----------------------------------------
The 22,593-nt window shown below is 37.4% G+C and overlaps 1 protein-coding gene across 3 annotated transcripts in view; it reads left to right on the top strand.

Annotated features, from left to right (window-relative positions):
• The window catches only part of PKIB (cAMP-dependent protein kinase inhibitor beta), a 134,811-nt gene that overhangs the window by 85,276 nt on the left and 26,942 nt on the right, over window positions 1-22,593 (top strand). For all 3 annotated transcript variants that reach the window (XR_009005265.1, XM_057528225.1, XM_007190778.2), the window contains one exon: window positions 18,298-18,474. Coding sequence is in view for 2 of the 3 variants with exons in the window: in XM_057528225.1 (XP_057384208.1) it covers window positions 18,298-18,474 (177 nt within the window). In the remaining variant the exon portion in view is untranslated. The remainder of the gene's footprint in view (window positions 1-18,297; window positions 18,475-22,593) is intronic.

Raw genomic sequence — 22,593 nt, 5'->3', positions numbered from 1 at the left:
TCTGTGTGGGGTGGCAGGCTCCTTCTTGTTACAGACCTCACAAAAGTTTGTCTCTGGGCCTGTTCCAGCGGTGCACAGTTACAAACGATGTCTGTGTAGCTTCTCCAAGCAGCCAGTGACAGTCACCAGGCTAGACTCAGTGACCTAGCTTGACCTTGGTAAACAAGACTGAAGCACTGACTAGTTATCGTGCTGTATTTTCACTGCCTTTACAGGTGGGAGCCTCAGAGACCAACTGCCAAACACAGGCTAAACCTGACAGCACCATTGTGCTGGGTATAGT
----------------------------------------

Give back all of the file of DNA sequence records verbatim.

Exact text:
The 22,593-nt window shown below is 37.4% G+C and overlaps 1 protein-coding gene across 3 annotated transcripts in view; it reads left to right on the top strand.

Annotated features, from left to right (window-relative positions):
• The window catches only part of PKIB (cAMP-dependent protein kinase inhibitor beta), a 134,811-nt gene that overhangs the window by 85,276 nt on the left and 26,942 nt on the right, over window positions 1-22,593 (top strand). For all 3 annotated transcript variants that reach the window (XR_009005265.1, XM_057528225.1, XM_007190778.2), the window contains one exon: window positions 18,298-18,474. Coding sequence is in view for 2 of the 3 variants with exons in the window: in XM_057528225.1 (XP_057384208.1) it covers window positions 18,298-18,474 (177 nt within the window). In the remaining variant the exon portion in view is untranslated. The remainder of the gene's footprint in view (window positions 1-18,297; window positions 18,475-22,593) is intronic.

Raw genomic sequence — 22,593 nt, 5'->3', positions numbered from 1 at the left:
TCTGTGTGGGGTGGCAGGCTCCTTCTTGTTACAGACCTCACAAAAGTTTGTCTCTGGGCCTGTTCCAGCGGTGCACAGTTACAAACGATGTCTGTGTAGCTTCTCCAAGCAGCCAGTGACAGTCACCAGGCTAGACTCAGTGACCTAGCTTGACCTTGGTAAACAAGACTGAAGCACTGACTAGTTATCGTGCTGTATTTTCACTGCCTTTACAGGTGGGAGCCTCAGAGACCAACTGCCAAACACAGGCTAAACCTGACAGCACCATTGTGCTGGGTATAGT